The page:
Originally Posted by BlacklistShaun
I personally didn't feel I had to list my resume as far as what I have trained in being that the thread was not about me, but rather someone else.
Let me ask you this though. You say that you wrestled in HS, but what other training do you have? Have you actively participated in BJJ or Judo? How many collegiate wrestlers have you rolled with?
I might be reading your intent wrong, but from the way you speak I'm gathering that with your method of thinking a pretty good HS wrestler could walk into a BJJ class and there is no way anyone below a brown belt could get them down and pin them?? Maybe it's just me, but that's what I'm getting from it...
You listed BJJ and judo though, why not wrestling?
I have done a very limited amount of judo, maybe like 3-4 hours my entire life, thats why I said I dont know much about it. I'm not sure about BJJ, I've done a good bit, I would call myself confident in it-compared to someone with no exposure, but no where near the level of someone who does it regularly.
I went to high school about 5 miles away from the University of Virginia and I have practiced with them, or they have come to my teams practices since about 6th grade. They won the ACC this past season- no where no Iowa or anything, but a good, solid dI program.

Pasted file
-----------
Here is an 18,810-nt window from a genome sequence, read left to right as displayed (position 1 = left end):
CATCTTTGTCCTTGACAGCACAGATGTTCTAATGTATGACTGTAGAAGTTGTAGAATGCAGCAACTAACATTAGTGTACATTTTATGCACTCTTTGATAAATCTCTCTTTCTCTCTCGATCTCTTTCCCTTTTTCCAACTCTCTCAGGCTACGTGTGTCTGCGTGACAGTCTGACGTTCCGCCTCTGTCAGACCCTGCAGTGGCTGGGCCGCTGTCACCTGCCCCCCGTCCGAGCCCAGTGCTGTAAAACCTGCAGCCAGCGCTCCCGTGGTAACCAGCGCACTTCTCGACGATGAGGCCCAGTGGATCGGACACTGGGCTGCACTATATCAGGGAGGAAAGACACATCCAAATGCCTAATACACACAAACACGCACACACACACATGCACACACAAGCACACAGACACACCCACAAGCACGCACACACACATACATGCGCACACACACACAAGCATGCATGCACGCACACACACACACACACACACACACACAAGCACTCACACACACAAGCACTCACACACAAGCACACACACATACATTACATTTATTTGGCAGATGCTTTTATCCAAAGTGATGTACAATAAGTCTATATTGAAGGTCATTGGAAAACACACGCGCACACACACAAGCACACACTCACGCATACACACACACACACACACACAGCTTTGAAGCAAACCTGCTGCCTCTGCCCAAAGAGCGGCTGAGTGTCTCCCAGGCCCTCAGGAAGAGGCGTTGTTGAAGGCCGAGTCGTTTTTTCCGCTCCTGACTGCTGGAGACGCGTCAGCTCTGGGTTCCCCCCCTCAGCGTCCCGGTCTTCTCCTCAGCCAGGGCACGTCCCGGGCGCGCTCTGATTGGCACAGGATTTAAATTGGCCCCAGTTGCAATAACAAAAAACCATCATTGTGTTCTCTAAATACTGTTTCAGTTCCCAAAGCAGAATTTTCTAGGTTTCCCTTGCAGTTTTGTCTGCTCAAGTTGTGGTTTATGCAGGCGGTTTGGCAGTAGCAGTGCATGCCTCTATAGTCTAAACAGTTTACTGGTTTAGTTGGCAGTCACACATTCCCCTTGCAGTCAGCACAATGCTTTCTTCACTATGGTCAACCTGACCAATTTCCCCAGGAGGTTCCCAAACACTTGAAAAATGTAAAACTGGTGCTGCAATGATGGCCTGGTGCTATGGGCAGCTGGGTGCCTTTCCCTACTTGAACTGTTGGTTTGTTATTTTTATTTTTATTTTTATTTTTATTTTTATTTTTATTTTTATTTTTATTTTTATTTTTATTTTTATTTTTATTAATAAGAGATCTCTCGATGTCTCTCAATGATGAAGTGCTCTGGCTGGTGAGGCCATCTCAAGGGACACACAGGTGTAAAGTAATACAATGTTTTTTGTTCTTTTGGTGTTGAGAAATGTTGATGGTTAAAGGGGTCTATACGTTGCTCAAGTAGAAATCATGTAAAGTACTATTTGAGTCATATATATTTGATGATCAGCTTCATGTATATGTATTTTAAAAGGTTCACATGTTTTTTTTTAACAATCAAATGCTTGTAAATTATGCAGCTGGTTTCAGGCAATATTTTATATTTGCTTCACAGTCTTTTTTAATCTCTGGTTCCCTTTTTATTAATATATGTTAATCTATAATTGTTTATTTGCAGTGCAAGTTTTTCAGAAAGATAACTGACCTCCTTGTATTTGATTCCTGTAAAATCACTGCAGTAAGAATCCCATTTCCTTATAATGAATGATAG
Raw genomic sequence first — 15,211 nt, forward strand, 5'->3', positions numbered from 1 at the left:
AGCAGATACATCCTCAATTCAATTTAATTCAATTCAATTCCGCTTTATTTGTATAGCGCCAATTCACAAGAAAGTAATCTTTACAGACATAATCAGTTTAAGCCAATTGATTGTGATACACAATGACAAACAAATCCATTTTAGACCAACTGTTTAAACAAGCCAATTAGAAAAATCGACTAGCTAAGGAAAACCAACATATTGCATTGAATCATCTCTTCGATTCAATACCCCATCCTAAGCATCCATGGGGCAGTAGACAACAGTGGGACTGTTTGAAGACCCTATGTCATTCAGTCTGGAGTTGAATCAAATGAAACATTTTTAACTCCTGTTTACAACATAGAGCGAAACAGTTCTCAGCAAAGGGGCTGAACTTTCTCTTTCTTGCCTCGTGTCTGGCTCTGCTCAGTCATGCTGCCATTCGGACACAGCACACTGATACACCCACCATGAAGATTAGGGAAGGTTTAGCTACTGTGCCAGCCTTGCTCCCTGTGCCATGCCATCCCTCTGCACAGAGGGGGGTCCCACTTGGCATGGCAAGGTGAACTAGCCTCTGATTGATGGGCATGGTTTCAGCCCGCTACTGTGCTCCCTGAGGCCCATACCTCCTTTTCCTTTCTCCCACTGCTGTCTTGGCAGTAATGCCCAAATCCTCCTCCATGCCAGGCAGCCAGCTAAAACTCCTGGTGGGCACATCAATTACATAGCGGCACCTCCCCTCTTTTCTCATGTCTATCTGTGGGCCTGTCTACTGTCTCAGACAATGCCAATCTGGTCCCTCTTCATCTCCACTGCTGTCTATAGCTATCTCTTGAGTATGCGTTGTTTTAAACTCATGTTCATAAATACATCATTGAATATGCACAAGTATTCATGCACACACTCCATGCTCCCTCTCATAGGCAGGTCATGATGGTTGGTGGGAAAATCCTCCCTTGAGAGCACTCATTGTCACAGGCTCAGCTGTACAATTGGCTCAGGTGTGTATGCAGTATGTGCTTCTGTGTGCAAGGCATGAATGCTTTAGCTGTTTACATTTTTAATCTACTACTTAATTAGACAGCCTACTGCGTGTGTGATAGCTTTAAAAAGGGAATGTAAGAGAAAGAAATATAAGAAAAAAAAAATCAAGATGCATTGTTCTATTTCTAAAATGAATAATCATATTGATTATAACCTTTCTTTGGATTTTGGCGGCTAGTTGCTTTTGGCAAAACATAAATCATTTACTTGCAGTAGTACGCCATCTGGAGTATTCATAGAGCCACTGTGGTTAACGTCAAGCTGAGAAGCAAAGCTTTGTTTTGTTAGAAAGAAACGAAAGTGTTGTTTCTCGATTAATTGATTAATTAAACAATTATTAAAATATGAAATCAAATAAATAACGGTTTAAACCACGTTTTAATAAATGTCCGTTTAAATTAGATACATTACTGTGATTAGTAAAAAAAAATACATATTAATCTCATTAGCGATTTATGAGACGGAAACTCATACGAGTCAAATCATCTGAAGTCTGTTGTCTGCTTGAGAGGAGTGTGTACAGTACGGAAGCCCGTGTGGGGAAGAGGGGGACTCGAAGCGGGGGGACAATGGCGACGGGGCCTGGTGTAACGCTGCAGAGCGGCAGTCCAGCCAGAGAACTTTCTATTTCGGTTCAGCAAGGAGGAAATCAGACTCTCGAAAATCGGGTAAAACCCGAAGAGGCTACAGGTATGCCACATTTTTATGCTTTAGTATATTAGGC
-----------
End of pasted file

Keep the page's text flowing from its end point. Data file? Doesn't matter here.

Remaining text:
You are getting my intent way way off, I'm saying basically the opposite, a solid wrestler vs. a brown belt in a BJJ match the wrestler loses. A solid BJJ guy vs a collegiate wrestler in a wrestling match the BJJ guy loses. Different sports, different rules, WAY different technical aspects. No disrespect to BJJ or Judo at all, its just the way it is. A wrestler would not know the ins and outs of BJJ and as such would get beaten in BJJ. A BJJ guy (or girl) would not know the ins and outs of BJJ and would get beaten in wrestling.
The point of all my posts has been to point out that a good BJJ/Judo person would get absolutely WRECKED by a collegiate wrestler- in wrestling. The sports are somewhat similar, but not identical, therefore being good at one doesnt make you good at the other. It may give you a head start against someone doing either one for the first time, but you would lose to a confident athlete in that sport.
Again, I mean no disrespect at all, but because sports are similar doesnt mean skills translate 100%. Look at it like this- (American) football is a contact sport, played on a field, with clearly defined positions: Lacrosse is a contact sport, played on a field, with clearly defined positions- the sports are similar, yet a great football doesnt always makes a great lacrosse player, and the opposite holds true as well.